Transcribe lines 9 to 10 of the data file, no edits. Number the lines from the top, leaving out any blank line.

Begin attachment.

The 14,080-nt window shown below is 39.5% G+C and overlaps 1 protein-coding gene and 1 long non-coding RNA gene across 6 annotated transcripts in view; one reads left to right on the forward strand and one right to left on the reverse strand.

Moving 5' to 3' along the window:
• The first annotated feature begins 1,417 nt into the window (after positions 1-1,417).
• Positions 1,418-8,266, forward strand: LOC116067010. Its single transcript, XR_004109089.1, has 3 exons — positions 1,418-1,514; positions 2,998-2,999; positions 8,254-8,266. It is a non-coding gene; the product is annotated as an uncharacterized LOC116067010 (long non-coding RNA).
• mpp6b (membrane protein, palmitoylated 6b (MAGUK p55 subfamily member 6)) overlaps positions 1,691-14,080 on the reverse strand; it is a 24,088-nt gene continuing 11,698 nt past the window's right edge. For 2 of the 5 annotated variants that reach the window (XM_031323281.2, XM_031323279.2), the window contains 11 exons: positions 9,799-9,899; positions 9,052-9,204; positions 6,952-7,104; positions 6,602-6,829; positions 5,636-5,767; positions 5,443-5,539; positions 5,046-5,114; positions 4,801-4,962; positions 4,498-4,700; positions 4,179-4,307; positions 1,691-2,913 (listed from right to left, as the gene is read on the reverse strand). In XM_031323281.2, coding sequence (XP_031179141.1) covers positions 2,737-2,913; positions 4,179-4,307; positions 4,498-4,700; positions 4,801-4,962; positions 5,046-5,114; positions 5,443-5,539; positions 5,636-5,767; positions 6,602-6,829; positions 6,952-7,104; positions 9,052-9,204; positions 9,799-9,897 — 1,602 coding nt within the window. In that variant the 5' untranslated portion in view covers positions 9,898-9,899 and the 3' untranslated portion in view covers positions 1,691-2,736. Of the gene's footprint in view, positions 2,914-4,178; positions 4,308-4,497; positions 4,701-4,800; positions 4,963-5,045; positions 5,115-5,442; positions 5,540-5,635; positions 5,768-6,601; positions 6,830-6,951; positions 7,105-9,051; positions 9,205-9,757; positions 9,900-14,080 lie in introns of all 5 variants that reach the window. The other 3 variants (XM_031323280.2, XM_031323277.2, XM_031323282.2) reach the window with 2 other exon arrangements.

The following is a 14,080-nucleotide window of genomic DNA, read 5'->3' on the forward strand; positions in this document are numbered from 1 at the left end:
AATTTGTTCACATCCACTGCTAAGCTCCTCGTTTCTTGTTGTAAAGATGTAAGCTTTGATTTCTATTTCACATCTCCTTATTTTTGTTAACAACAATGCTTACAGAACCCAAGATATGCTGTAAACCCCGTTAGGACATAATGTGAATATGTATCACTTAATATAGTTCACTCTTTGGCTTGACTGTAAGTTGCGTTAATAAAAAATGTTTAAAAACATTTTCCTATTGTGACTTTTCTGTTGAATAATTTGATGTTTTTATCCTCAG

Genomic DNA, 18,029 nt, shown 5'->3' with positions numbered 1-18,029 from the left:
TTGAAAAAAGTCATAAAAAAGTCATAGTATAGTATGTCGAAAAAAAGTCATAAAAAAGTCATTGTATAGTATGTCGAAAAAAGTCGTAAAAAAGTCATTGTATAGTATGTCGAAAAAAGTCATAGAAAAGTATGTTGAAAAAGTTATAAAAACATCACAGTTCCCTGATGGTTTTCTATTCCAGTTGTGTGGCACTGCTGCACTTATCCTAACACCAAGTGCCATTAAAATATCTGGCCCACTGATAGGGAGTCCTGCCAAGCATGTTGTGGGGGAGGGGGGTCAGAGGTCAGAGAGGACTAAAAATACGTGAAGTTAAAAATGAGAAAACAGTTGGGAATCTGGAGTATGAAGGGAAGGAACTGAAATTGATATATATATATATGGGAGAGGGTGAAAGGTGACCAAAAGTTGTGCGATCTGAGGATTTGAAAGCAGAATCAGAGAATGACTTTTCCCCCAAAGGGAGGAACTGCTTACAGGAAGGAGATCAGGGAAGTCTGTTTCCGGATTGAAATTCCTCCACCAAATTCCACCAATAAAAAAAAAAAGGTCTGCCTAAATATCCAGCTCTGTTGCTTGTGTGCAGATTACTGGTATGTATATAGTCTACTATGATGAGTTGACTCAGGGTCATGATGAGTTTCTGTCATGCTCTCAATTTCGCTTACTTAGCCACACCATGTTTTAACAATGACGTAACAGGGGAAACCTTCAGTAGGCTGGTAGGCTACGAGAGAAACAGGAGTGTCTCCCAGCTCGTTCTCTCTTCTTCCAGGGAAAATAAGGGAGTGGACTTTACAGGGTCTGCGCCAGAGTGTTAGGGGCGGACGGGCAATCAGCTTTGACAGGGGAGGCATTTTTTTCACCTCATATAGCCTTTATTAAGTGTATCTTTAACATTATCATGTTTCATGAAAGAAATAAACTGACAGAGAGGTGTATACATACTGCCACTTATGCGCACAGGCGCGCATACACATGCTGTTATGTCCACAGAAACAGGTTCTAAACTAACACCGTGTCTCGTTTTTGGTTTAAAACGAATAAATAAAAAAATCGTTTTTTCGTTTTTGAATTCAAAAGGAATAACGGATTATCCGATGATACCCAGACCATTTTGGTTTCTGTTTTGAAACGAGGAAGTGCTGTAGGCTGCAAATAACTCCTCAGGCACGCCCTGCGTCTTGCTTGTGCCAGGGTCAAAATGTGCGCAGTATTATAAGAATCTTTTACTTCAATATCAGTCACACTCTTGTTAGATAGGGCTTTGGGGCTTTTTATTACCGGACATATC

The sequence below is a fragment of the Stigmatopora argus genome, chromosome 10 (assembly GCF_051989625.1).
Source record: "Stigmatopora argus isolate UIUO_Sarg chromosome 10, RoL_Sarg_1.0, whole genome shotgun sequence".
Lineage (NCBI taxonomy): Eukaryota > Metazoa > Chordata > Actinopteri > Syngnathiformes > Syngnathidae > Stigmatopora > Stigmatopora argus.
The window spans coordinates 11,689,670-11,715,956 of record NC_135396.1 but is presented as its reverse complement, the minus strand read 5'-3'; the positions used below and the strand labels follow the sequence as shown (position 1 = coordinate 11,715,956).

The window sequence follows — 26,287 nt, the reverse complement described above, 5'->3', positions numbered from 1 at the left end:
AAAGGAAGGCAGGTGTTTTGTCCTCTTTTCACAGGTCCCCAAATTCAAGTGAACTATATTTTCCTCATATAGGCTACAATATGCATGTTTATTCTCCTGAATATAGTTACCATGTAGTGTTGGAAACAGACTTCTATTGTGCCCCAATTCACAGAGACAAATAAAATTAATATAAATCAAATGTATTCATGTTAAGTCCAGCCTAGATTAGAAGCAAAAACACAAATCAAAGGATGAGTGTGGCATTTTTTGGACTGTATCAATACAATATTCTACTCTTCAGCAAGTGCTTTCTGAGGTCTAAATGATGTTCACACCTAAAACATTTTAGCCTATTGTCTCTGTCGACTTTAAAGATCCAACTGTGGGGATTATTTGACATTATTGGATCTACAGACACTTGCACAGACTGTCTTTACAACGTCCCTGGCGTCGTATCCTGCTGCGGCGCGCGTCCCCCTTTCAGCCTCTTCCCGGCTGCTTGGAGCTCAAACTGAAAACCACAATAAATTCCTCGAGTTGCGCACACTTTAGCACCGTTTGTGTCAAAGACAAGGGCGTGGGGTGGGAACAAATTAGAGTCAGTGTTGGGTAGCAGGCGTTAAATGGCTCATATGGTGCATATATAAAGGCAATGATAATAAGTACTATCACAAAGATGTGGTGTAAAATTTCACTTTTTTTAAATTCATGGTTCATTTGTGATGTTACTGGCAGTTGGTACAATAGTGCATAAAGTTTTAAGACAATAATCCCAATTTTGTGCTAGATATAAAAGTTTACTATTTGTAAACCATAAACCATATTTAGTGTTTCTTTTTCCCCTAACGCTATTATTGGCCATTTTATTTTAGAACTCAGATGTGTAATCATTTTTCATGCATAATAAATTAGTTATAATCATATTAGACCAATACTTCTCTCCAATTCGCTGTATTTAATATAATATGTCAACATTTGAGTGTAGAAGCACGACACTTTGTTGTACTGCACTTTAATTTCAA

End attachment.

TTGAAAAAAGTCATAAAAAAGTCATAGTATAGTATGTCGAAAAAAAGTCATAAAAAAGTCATTGTATAGTATGTCGAAAAAAGTCGTAAAAAAGTCATTGTATAGTATGTCGAAAAAAGTCATAGAAAAGTATGTTGAAAAAGTTATAAAAACATCACAGTTCCCTGATGGTTTTCTATTCCAGTTGTGTGGCACTGCTGCACTTATCCTAACACCAAGTGCCATTAAAATATCTGGCCCACTGATAGGGAGTCCTGCCAAGCATGTTGTGGGGGAGGGGGGTCAGAGGTCAGAGAGGACTAAAAATACGTGAAGTTAAAAATGAGAAAACAGTTGGGAATCTGGAGTATGAAGGGAAGGAACTGAAATTGATATATATATATATGGGAGAGGGTGAAAGGTGACCAAAAGTTGTGCGATCTGAGGATTTGAAAGCAGAATCAGAGAATGACTTTTCCCCCAAAGGGAGGAACTGCTTACAGGAAGGAGATCAGGGAAGTCTGTTTCCGGATTGAAATTCCTCCACCAAATTCCACCAATAAAAAAAAAAAGGTCTGCCTAAATATCCAGCTCTGTTGCTTGTGTGCAGATTACTGGTATGTATATAGTCTACTATGATGAGTTGACTCAGGGTCATGATGAGTTTCTGTCATGCTCTCAATTTCGCTTACTTAGCCACACCATGTTTTAACAATGACGTAACAGGGGAAACCTTCAGTAGGCTGGTAGGCTACGAGAGAAACAGGAGTGTCTCCCAGCTCGTTCTCTCTTCTTCCAGGGAAAATAAGGGAGTGGACTTTACAGGGTCTGCGCCAGAGTGTTAGGGGCGGACGGGCAATCAGCTTTGACAGGGGAGGCATTTTTTTCACCTCATATAGCCTTTATTAAGTGTATCTTTAACATTATCATGTTTCATGAAAGAAATAAACTGACAGAGAGGTGTATACATACTGCCACTTATGCGCACAGGCGCGCATACACATGCTGTTATGTCCACAGAAACAGGTTCTAAACTAACACCGTGTCTCGTTTTTGGTTTAAAACGAATAAATAAAAAAATCGTTTTTTCGTTTTTGAATTCAAAAGGAATAACGGATTATCCGATGATACCCAGACCATTTTGGTTTCTGTTTTGAAACGAGGAAGTGCTGTAGGCTGCAAATAACTCCTCAGGCACGCCCTGCGTCTTGCTTGTGCCAGGGTCAAAATGTGCGCAGTATTATAAGAATCTTTTACTTCAATATCAGTCACACTCTTGTTAGATAGGGCTTTGGGGCTTTTTATTACCGGACATATC

The sequence below is a fragment of the Stigmatopora argus genome, chromosome 10 (assembly GCF_051989625.1).